Celebrations of Light
In the northern hemisphere, today is the winter solstice, which is – depending on your point of view – the shortest day, the longest night, the official beginning of winter, or the date that marks the return of the sun’s light. The winter solstice has long been associated with celebrations of light. Long before early Christians decided to celebrate Christ’s birth in December, festivals of light at this time of year were already present. These included the Scandinavian practice of burning a Yule log, the Roman festival of Saturnalia, and Chanukah, the Jewish festival of lights.
Many of our northern hemisphere Christmas traditions can be traced back to pre-Christian celebrations of the winter solstice. The practice of bringing a tree into the house and decorating it for the holiday is one example. In my part of the world, the winter holidays are celebrated with strings of multi-colored lights that are used to decorate the Christmas tree indoors and buildings and trees outdoors. As I drive along country roads, coming home from Christmas shopping and errands in the late afternoon darkness, all those brightly lit houses and trees are a joyful sight.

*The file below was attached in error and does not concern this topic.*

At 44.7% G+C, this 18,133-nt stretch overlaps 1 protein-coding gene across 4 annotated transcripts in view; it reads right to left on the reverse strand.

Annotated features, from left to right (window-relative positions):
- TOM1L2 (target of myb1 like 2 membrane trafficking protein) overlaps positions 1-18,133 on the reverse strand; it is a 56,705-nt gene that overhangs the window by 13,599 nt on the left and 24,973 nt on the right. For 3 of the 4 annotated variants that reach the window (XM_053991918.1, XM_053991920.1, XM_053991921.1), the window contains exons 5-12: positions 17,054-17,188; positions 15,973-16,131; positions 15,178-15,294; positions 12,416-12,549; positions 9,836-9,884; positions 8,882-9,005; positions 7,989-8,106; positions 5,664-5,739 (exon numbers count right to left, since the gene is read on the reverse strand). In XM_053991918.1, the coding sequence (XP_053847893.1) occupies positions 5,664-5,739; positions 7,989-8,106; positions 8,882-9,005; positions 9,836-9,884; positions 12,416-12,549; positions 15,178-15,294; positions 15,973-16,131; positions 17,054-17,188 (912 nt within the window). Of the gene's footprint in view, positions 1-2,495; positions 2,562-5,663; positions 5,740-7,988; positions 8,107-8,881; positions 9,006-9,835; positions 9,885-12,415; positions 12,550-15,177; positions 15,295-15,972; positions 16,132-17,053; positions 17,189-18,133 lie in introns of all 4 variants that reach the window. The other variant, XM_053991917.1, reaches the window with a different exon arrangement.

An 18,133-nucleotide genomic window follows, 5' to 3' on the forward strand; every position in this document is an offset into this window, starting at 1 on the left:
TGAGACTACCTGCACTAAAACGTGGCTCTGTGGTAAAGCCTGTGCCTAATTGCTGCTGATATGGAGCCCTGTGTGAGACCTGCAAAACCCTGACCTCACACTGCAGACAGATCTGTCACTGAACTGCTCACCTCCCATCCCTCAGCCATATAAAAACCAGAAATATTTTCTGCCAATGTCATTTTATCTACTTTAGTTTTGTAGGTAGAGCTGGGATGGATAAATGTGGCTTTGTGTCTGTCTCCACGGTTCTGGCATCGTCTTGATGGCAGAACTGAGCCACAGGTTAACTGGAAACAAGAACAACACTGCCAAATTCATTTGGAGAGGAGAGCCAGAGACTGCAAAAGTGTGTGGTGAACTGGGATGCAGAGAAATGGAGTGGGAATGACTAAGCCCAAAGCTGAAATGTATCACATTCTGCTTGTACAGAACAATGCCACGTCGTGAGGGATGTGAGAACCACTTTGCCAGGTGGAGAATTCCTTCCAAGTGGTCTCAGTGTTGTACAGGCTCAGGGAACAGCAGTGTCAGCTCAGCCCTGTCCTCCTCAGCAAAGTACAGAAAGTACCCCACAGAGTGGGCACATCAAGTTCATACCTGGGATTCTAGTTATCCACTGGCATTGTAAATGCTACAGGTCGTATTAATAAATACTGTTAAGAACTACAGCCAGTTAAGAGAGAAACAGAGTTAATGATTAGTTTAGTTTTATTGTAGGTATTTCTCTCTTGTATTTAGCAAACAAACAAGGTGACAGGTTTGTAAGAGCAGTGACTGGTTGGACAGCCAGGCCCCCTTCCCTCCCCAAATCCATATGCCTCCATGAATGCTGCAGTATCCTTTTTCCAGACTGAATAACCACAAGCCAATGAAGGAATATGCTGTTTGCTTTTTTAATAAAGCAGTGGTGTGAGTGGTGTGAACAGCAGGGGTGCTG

When I was a child, a local religious shrine was known for its lavish display of outdoor lights each Christmas. Going to see those lights was part of our own holiday tradition and that of many people, causing traffic jams that snaked for miles along local roads. In some cities, there are particular neighborhoods that are renowned for their light displays and are similarly visited by long lines of cars. In Maine this year, the Coastal Maine Botanical Gardens are the site of a festival of lights called Gardens Aglow.
My all-time favorite winter solstice celebration of light remains a fictional one, held one year in an episode of the 1990s television series Northern Exposure, when town disc jockey and philosopher Chris creates an enormous outdoor light sculpture to mark the season. I wish I could have found a clip to share of the magical moment when Chris lights up his sculpture.
Enjoy the celebration of light this solstice wherever and however you find it.